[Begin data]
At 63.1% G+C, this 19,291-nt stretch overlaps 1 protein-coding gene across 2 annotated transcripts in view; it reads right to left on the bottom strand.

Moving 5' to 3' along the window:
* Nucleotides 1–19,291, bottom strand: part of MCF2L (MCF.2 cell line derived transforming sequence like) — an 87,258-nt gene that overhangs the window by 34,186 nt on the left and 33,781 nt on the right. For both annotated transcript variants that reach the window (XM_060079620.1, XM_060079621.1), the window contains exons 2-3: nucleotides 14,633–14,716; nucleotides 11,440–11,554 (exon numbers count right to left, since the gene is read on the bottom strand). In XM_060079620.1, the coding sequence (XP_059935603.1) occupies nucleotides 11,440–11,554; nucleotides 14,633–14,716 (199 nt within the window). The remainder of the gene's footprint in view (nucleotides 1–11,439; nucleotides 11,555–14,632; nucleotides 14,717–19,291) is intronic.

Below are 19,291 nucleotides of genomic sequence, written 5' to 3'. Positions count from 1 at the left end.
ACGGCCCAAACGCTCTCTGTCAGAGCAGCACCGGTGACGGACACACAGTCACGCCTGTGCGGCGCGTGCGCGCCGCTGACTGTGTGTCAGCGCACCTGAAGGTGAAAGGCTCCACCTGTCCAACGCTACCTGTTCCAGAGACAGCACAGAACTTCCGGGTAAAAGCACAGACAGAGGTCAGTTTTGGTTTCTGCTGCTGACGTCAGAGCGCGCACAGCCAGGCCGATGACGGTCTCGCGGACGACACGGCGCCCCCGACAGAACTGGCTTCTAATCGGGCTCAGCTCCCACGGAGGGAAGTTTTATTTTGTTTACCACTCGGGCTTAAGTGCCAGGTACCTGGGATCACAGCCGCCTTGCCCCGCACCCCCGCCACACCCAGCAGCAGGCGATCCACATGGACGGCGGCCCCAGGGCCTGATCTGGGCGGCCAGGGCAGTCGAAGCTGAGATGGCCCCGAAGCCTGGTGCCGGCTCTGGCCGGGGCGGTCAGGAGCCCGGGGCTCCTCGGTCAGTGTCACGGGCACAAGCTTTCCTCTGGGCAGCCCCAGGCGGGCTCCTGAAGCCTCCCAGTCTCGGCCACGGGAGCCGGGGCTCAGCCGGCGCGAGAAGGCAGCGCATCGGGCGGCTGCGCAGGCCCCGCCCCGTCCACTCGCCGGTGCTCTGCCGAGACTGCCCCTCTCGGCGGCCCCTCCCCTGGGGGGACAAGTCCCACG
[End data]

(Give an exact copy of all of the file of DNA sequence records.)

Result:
At 63.1% G+C, this 19,291-nt stretch overlaps 1 protein-coding gene across 2 annotated transcripts in view; it reads right to left on the bottom strand.

Moving 5' to 3' along the window:
* Nucleotides 1–19,291, bottom strand: part of MCF2L (MCF.2 cell line derived transforming sequence like) — an 87,258-nt gene that overhangs the window by 34,186 nt on the left and 33,781 nt on the right. For both annotated transcript variants that reach the window (XM_060079620.1, XM_060079621.1), the window contains exons 2-3: nucleotides 14,633–14,716; nucleotides 11,440–11,554 (exon numbers count right to left, since the gene is read on the bottom strand). In XM_060079620.1, the coding sequence (XP_059935603.1) occupies nucleotides 11,440–11,554; nucleotides 14,633–14,716 (199 nt within the window). The remainder of the gene's footprint in view (nucleotides 1–11,439; nucleotides 11,555–14,632; nucleotides 14,717–19,291) is intronic.

Below are 19,291 nucleotides of genomic sequence, written 5' to 3'. Positions count from 1 at the left end.
ACGGCCCAAACGCTCTCTGTCAGAGCAGCACCGGTGACGGACACACAGTCACGCCTGTGCGGCGCGTGCGCGCCGCTGACTGTGTGTCAGCGCACCTGAAGGTGAAAGGCTCCACCTGTCCAACGCTACCTGTTCCAGAGACAGCACAGAACTTCCGGGTAAAAGCACAGACAGAGGTCAGTTTTGGTTTCTGCTGCTGACGTCAGAGCGCGCACAGCCAGGCCGATGACGGTCTCGCGGACGACACGGCGCCCCCGACAGAACTGGCTTCTAATCGGGCTCAGCTCCCACGGAGGGAAGTTTTATTTTGTTTACCACTCGGGCTTAAGTGCCAGGTACCTGGGATCACAGCCGCCTTGCCCCGCACCCCCGCCACACCCAGCAGCAGGCGATCCACATGGACGGCGGCCCCAGGGCCTGATCTGGGCGGCCAGGGCAGTCGAAGCTGAGATGGCCCCGAAGCCTGGTGCCGGCTCTGGCCGGGGCGGTCAGGAGCCCGGGGCTCCTCGGTCAGTGTCACGGGCACAAGCTTTCCTCTGGGCAGCCCCAGGCGGGCTCCTGAAGCCTCCCAGTCTCGGCCACGGGAGCCGGGGCTCAGCCGGCGCGAGAAGGCAGCGCATCGGGCGGCTGCGCAGGCCCCGCCCCGTCCACTCGCCGGTGCTCTGCCGAGACTGCCCCTCTCGGCGGCCCCTCCCCTGGGGGGACAAGTCCCACG